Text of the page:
By Michael Michaud
Energy-saving pumps will be ever more present in 2021 as investment in eco-friendly infrastructure continues to grow.
Before we heard “Build back better” as a slogan in the 2020 election, it was a popular catchphrase used by organizations around the world to encourage the improvement — not just replacement — of equipment or critical systems, especially in post-disaster recovery. As water infrastructure continues to receive a D grade on the American Society of Civil Engineers’ (ASCE) Infrastructure Report Card, now is a good time to apply that principle. For years, sustainability has been a prerogative of communities and businesses that have implemented energy-saving solutions, incentive programs, and goals to reduce carbon footprint across a wide range of industries.
Meanwhile, pumps are often overlooked as a key source of energy savings. With today’s advancements in pumps and related equipment, as well as growing support for green infrastructure, 2021 could mark a rise in interest and implementation of energy-saving pump systems.
News out of Washington suggests infrastructure investment is a bipartisan priority. The upcoming appropriation bill could be one of the few pieces of legislation that passes during the lame duck session. There is a growing bipartisan expectation that a historic “infrastructure investment – job creation bill” will be a priority for the Biden administration and the 117th Congress in 2021. Increased funding for water infrastructure will be one of the centerpieces of this legislation. Federal funding for Clean Water Act (CWA) and Safe Drinking Water Act (SDWA) infrastructure, including pumps and pumping systems, will be increased from $2.5 billion annually to over $12 billion annually. Committees in both the House and the Senate are supportive of “green infrastructure” set asides of up to 15 percent. This includes energy-efficient pumps and pumping systems.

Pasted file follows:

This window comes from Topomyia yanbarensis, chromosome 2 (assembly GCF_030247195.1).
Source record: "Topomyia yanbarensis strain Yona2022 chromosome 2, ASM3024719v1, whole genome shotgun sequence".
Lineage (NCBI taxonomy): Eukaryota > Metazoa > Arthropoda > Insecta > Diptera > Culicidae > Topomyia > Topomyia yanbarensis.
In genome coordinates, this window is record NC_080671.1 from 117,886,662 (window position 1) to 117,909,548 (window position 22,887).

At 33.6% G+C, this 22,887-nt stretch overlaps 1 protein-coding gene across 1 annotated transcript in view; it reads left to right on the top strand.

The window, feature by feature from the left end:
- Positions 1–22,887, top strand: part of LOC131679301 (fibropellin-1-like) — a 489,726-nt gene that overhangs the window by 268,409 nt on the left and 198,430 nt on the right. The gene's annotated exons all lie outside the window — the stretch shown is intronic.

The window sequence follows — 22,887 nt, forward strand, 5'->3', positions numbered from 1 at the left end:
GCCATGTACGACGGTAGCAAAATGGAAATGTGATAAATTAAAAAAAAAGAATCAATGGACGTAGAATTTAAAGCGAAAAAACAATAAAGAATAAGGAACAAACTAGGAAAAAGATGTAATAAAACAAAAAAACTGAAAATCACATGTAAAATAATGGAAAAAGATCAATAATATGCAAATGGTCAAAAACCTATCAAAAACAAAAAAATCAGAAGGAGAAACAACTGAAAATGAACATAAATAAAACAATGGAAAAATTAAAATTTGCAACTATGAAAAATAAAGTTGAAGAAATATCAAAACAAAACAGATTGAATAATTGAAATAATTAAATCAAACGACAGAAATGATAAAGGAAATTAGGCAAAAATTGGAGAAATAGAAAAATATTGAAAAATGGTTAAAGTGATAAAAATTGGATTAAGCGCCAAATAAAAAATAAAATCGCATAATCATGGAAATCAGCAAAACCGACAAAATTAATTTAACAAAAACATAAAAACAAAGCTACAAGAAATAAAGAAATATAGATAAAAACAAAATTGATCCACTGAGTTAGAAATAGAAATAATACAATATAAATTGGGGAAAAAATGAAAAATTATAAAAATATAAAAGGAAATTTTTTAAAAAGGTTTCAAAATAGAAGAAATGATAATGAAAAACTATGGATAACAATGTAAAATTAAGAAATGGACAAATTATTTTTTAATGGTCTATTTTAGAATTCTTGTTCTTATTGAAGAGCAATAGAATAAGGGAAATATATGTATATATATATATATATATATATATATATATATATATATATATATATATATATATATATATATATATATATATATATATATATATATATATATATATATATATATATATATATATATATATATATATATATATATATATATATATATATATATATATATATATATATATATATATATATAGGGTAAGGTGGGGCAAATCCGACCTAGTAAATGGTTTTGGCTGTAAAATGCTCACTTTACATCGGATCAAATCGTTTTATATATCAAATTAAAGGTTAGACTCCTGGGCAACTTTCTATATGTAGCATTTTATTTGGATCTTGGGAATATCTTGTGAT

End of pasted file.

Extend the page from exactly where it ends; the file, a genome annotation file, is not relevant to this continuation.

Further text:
Industry experts agree that, nationally, water and wastewater projects will continue to exceed 2018-19 levels over the next 18 to 24 months. Projects in place remain above 2019 numbers, with wastewater projects up 5 percent and water projects up 21 percent. These numbers are expected to hold through 2021, as most projects are on a 12- to 18-month timeline. The long project timeline also means that many of the pumping systems have already been designed.
More Than A Trend: A New Energy-Savings Gold Mine
Pumps can account for 40 percent of energy usage in industrial fluid systems, and when it comes to water infrastructure, investment in energy-saving pumps can go a long way. The U.S. Department of Energy’s 2002 Motor Market Assessment established that pumping systems offer the greatest optimization potential of all types of fluid systems, offering savings of up to 75 percent with an average net savings of over 20 percent. Few other technologies could have as big an impact, and that’s important considering that one of the largest single expense items for a water treatment plant can be its utility bill.
Pumps reside in water and wastewater systems of all types and sizes, using energy to move fluids. While reliability comes first in pump system design, there is obviously a cost savings incentive for stakeholders to improve the energy efficiency of pump systems. Roughly 65 percent of the total cost of ownership for pumps is related to energy and maintenance, while the initial cost of purchasing and installing a new pump accounts for just 10 percent of the total lifetime costs. Utilizing pumps with greater energy efficiency can reduce total cost of ownership for pumps and whole pump systems.